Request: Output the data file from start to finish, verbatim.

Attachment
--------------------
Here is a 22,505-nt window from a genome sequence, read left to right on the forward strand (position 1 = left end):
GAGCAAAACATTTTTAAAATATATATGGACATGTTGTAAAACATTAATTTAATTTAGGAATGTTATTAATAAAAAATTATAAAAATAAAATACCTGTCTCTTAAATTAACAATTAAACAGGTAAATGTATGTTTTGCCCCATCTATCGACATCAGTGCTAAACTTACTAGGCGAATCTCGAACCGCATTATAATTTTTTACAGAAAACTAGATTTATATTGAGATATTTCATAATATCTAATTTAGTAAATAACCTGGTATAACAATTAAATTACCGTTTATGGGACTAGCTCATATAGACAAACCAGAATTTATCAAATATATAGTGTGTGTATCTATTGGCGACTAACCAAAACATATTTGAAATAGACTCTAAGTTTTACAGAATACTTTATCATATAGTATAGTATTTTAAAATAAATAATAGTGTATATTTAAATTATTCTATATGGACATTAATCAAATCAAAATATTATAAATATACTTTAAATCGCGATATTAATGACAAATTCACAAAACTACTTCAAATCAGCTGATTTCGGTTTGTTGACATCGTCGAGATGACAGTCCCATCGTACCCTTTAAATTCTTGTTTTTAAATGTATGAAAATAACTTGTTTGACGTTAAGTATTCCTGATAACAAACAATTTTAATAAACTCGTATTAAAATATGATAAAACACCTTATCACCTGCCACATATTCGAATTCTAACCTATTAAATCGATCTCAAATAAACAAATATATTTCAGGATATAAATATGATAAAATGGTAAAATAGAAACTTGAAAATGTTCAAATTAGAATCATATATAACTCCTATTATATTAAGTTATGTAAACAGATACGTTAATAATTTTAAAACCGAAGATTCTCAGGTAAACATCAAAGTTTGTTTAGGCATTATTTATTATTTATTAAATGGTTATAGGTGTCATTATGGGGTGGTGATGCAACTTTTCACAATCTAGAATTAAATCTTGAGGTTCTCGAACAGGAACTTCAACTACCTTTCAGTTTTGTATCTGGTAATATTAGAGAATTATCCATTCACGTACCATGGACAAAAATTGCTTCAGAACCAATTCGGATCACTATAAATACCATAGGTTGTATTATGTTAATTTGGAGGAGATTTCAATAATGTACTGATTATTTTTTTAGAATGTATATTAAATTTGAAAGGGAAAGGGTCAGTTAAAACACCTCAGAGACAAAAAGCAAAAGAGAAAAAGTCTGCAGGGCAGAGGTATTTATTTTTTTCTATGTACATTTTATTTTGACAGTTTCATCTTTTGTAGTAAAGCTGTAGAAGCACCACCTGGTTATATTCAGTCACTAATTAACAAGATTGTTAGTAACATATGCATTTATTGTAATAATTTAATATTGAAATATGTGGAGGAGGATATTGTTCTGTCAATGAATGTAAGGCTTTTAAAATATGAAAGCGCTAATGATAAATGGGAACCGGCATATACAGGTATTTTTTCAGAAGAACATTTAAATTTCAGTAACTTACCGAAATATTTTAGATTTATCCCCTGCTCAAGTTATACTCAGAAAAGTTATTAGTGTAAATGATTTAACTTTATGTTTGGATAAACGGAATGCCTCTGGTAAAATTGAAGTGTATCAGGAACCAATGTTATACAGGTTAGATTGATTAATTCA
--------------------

Here is a 22,505-nt window from a genome sequence, read left to right on the forward strand (position 1 = left end):
GAGCAAAACATTTTTAAAATATATATGGACATGTTGTAAAACATTAATTTAATTTAGGAATGTTATTAATAAAAAATTATAAAAATAAAATACCTGTCTCTTAAATTAACAATTAAACAGGTAAATGTATGTTTTGCCCCATCTATCGACATCAGTGCTAAACTTACTAGGCGAATCTCGAACCGCATTATAATTTTTTACAGAAAACTAGATTTATATTGAGATATTTCATAATATCTAATTTAGTAAATAACCTGGTATAACAATTAAATTACCGTTTATGGGACTAGCTCATATAGACAAACCAGAATTTATCAAATATATAGTGTGTGTATCTATTGGCGACTAACCAAAACATATTTGAAATAGACTCTAAGTTTTACAGAATACTTTATCATATAGTATAGTATTTTAAAATAAATAATAGTGTATATTTAAATTATTCTATATGGACATTAATCAAATCAAAATATTATAAATATACTTTAAATCGCGATATTAATGACAAATTCACAAAACTACTTCAAATCAGCTGATTTCGGTTTGTTGACATCGTCGAGATGACAGTCCCATCGTACCCTTTAAATTCTTGTTTTTAAATGTATGAAAATAACTTGTTTGACGTTAAGTATTCCTGATAACAAACAATTTTAATAAACTCGTATTAAAATATGATAAAACACCTTATCACCTGCCACATATTCGAATTCTAACCTATTAAATCGATCTCAAATAAACAAATATATTTCAGGATATAAATATGATAAAATGGTAAAATAGAAACTTGAAAATGTTCAAATTAGAATCATATATAACTCCTATTATATTAAGTTATGTAAACAGATACGTTAATAATTTTAAAACCGAAGATTCTCAGGTAAACATCAAAGTTTGTTTAGGCATTATTTATTATTTATTAAATGGTTATAGGTGTCATTATGGGGTGGTGATGCAACTTTTCACAATCTAGAATTAAATCTTGAGGTTCTCGAACAGGAACTTCAACTACCTTTCAGTTTTGTATCTGGTAATATTAGAGAATTATCCATTCACGTACCATGGACAAAAATTGCTTCAGAACCAATTCGGATCACTATAAATACCATAGGTTGTATTATGTTAATTTGGAGGAGATTTCAATAATGTACTGATTATTTTTTTAGAATGTATATTAAATTTGAAAGGGAAAGGGTCAGTTAAAACACCTCAGAGACAAAAAGCAAAAGAGAAAAAGTCTGCAGGGCAGAGGTATTTATTTTTTTCTATGTACATTTTATTTTGACAGTTTCATCTTTTGTAGTAAAGCTGTAGAAGCACCACCTGGTTATATTCAGTCACTAATTAACAAGATTGTTAGTAACATATGCATTTATTGTAATAATTTAATATTGAAATATGTGGAGGAGGATATTGTTCTGTCAATGAATGTAAGGCTTTTAAAATATGAAAGCGCTAATGATAAATGGGAACCGGCATATACAGGTATTTTTTCAGAAGAACATTTAAATTTCAGTAACTTACCGAAATATTTTAGATTTATCCCCTGCTCAAGTTATACTCAGAAAAGTTATTAGTGTAAATGATTTAACTTTATGTTTGGATAAACGGAATGCCTCTGGTAAAATTGAAGTGTATCAGGAACCAATGTTATACAGGTTAGATTGATTAATTCA